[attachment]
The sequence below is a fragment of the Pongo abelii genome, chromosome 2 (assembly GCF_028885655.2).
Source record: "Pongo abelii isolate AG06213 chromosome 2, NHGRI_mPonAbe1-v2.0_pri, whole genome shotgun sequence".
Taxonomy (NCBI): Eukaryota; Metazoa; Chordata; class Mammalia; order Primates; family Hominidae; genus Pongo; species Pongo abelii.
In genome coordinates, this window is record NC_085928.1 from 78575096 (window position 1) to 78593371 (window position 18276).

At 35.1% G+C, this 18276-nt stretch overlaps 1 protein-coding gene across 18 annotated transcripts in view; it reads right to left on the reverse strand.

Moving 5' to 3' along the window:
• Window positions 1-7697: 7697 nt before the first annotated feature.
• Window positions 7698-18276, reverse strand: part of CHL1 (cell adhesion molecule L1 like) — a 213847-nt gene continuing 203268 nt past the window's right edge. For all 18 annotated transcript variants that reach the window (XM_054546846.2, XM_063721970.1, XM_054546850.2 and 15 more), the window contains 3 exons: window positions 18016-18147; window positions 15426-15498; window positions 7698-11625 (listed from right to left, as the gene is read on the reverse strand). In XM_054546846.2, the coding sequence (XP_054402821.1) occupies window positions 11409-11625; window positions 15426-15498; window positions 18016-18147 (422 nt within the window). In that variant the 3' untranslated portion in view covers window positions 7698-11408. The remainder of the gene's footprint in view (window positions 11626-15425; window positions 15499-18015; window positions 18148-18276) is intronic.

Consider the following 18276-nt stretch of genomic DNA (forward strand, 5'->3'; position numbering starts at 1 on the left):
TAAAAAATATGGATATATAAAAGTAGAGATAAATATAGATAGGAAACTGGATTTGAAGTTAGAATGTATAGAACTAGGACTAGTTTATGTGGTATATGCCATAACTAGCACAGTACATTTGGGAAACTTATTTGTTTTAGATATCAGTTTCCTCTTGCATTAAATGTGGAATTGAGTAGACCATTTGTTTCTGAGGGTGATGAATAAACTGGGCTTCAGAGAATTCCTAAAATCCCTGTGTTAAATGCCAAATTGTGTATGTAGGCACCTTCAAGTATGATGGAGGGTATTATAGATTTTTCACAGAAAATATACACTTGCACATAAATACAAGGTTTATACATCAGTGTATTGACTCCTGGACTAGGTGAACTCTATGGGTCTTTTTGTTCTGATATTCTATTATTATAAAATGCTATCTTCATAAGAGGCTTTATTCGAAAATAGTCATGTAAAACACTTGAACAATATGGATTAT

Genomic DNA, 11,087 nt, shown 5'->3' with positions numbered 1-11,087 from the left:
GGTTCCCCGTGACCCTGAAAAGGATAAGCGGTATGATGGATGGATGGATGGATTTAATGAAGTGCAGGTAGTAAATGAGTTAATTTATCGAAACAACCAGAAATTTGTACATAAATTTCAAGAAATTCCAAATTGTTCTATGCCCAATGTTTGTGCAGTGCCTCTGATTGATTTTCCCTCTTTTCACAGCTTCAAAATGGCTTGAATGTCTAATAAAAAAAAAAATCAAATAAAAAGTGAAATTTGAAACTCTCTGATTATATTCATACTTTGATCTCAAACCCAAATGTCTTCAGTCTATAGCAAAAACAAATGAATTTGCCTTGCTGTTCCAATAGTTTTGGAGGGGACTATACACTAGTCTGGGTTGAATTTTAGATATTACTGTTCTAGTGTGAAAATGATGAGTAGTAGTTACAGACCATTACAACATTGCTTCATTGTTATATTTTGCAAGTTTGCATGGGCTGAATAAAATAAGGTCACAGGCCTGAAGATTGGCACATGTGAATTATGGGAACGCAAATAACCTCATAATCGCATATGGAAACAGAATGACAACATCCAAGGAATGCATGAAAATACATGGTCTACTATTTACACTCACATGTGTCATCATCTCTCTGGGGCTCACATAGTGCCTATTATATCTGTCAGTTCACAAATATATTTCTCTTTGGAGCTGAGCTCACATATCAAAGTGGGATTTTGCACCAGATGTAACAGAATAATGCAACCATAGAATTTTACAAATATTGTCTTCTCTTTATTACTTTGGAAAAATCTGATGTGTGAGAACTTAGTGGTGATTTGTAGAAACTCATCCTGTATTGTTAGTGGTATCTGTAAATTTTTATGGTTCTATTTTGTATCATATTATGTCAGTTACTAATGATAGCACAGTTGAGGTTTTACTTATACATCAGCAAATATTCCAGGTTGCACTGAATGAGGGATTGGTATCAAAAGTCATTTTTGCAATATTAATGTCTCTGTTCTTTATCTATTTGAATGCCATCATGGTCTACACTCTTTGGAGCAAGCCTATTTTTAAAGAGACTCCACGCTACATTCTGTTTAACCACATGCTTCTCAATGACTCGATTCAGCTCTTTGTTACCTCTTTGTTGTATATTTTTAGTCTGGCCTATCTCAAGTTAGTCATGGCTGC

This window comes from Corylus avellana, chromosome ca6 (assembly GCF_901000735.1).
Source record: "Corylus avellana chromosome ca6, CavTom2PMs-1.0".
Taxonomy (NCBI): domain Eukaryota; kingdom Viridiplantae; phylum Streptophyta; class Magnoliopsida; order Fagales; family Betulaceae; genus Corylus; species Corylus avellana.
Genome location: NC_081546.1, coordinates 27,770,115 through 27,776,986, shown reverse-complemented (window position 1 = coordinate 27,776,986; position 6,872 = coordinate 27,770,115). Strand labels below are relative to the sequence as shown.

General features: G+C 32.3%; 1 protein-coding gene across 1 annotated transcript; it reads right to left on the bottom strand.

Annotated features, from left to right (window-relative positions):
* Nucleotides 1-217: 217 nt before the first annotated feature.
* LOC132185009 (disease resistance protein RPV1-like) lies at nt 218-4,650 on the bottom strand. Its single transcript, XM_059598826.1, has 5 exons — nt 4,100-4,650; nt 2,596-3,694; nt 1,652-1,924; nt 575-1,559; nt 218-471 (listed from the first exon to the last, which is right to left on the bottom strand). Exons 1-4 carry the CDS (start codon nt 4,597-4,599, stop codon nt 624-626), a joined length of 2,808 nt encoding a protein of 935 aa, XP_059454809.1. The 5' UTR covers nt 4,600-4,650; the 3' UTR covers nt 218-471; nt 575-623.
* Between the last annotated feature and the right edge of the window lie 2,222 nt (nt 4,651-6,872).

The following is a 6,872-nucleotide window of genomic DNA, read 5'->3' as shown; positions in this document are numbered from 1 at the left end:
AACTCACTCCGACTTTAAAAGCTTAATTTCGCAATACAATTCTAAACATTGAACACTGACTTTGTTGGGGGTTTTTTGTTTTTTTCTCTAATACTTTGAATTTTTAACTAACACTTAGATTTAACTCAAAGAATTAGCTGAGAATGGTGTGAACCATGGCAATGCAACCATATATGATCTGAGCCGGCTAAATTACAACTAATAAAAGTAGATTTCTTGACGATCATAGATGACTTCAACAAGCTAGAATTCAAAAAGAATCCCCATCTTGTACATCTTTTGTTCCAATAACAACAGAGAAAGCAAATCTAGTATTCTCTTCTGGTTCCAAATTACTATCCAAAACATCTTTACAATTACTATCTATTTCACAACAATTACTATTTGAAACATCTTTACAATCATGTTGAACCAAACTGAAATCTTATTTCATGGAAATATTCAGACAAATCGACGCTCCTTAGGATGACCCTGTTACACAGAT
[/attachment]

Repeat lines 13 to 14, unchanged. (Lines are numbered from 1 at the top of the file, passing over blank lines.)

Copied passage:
This window comes from Corylus avellana, chromosome ca6 (assembly GCF_901000735.1).
Source record: "Corylus avellana chromosome ca6, CavTom2PMs-1.0".